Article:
The evolution of predator-prey interactions yields interesting adaptations, resulting in some quirky phenomena. Snakes are a commonly-feared predator and people are familiar with (and dread) the venomous ones. There are two ways in which snakes have evolved to utilize their venom to capture prey. One method is to strike and hold, whereby the snake maintains its grip on the prey after biting and injecting its venom. This seems a perfectly reasonable strategy on the part of the snake. Alternatively, some snakes use a strike and release process: once envenomation occurs, the snake releases its prey, which seems on the face of it less reasonable but can be explained as a way of reducing the chances of retaliation. However, this method presents the problem of relocating the prey once the venom has taken effect.
It has proved remarkably difficult to establish how snakes achieve this feat. It is known that snakes use rapid tongue flicking to assay their environment and locate their prey, and that chemical cues in the tongue provide information to a snake’s vomeronasal organ, enabling them effectively to sniff out the envenomated animal. This lead to the development of a behavioural assay based on SICS – Strike-Induced Chemosensory Searching – which is used for various animals that employ their tongue as a chemosensory detector, such as viperid, elapid and colubrid snakes, as well as some lizards. Utilizing this assay, researchers sought the specific molecules given off by a struck prey that reveal its location. Testing cues such as prey urine, scent and alarm pheromones proved fruitless, as snakes did not respond to these obvious smells. So the mystery remained of how an animal, once bitten and injected with venom, produced an odor that provided an olfactory locator for the snake.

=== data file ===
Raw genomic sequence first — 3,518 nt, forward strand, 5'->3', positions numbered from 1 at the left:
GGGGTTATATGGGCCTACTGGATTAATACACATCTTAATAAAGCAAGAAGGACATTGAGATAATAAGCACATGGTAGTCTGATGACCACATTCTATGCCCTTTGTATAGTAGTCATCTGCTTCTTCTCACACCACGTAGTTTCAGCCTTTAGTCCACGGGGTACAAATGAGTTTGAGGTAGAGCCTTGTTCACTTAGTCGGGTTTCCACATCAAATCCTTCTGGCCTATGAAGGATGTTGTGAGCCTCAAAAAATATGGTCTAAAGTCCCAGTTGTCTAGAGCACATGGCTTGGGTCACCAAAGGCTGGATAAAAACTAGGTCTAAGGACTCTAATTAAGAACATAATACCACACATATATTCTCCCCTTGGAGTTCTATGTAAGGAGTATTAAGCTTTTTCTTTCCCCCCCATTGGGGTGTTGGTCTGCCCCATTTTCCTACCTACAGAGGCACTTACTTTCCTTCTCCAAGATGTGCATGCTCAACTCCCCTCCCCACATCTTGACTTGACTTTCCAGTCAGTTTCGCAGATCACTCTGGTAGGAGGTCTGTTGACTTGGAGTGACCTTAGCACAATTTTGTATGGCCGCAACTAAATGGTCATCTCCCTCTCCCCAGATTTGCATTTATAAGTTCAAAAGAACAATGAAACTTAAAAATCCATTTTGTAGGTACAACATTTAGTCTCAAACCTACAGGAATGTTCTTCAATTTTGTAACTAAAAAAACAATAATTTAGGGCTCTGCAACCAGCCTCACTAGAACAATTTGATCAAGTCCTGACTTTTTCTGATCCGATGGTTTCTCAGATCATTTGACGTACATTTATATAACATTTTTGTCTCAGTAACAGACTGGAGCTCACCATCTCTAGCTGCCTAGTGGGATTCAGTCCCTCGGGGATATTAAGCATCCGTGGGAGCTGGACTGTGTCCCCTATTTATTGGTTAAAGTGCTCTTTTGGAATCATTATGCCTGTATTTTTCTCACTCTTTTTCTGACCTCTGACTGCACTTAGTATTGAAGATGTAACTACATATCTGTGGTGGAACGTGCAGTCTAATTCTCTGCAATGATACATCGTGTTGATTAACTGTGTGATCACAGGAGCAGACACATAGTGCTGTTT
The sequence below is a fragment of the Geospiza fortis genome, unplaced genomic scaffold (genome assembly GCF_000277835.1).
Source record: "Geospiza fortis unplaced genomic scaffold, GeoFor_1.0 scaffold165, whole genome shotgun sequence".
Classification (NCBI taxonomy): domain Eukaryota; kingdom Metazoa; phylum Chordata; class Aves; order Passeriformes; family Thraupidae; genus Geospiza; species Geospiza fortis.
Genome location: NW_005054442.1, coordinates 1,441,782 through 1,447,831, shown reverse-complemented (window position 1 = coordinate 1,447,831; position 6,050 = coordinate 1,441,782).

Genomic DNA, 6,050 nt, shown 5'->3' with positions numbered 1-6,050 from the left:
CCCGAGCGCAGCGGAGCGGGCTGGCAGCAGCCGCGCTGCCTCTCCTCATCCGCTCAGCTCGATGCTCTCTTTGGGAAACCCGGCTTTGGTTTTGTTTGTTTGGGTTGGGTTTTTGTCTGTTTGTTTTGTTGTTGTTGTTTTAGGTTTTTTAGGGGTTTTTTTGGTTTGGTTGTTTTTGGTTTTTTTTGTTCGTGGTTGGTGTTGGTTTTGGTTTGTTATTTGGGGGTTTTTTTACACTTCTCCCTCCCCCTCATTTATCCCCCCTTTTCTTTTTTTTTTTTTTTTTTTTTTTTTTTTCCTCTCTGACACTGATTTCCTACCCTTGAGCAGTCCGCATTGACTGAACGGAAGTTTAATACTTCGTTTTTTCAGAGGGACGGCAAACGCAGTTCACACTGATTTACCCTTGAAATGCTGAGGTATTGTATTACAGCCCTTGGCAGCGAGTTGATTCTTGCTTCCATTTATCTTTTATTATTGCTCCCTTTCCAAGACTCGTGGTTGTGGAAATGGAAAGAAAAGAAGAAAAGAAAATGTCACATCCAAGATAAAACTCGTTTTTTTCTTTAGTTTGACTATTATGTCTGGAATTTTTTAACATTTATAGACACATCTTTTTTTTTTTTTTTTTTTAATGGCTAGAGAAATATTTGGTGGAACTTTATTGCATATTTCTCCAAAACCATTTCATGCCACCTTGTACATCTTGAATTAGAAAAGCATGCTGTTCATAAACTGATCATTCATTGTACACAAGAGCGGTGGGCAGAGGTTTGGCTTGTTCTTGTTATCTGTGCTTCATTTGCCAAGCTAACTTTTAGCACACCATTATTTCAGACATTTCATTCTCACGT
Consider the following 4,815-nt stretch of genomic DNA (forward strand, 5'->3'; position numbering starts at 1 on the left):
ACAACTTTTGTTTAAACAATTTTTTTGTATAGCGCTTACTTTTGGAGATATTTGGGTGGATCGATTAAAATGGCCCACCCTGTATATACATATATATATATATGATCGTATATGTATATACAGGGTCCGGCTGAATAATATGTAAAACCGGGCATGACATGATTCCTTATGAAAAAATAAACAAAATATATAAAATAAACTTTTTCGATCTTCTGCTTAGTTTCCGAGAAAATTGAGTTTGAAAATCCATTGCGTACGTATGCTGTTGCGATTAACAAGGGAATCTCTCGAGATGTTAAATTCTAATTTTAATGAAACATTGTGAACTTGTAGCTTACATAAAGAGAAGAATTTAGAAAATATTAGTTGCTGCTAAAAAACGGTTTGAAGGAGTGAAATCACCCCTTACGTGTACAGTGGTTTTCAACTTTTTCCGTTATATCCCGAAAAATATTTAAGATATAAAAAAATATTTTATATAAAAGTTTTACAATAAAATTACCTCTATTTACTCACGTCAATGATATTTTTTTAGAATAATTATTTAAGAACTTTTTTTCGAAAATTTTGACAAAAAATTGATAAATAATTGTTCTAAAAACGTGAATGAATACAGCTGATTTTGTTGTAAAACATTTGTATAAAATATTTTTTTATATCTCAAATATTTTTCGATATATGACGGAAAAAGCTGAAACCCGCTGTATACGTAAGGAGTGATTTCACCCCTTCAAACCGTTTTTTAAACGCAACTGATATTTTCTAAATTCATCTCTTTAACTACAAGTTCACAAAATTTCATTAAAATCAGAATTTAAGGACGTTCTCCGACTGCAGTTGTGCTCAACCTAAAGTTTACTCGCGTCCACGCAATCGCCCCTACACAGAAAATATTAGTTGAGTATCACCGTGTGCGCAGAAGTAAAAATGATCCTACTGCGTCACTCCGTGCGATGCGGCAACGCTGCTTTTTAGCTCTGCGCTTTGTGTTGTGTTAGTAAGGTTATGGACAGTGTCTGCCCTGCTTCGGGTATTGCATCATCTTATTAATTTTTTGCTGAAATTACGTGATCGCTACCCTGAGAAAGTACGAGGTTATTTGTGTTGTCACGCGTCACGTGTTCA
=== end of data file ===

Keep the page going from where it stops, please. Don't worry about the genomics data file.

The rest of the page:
Now however, in a series of experiments reported in BMC Biology, Stephen Mackessy and colleagues have found evidence that it is a molecule in the venom itself that is responsible for prey relocation in vipirid snakes. They applied crude venom to euthanized mice and used the SICS assay to show a clear preference on the part of rattlesnakes for envenomated prey. The authors then fractionated and purified the whole venom into its component parts. They found that only one fraction could reproduce the preferential tongue flicking response which, surprisingly, was not an enzyme or other such catalyst. Mass spectrometry revealed that the molecules responsible were the disintegrins- crotatroxin 1 and crotatroxin 2. Disintegrins are proteins that bind to and antagonize beta integrin receptors; the finding that they play a part in prey location seems entirely unexpected.
Perhaps the Chinese year of the snake will herald greater insights into these predators’ hunting senses.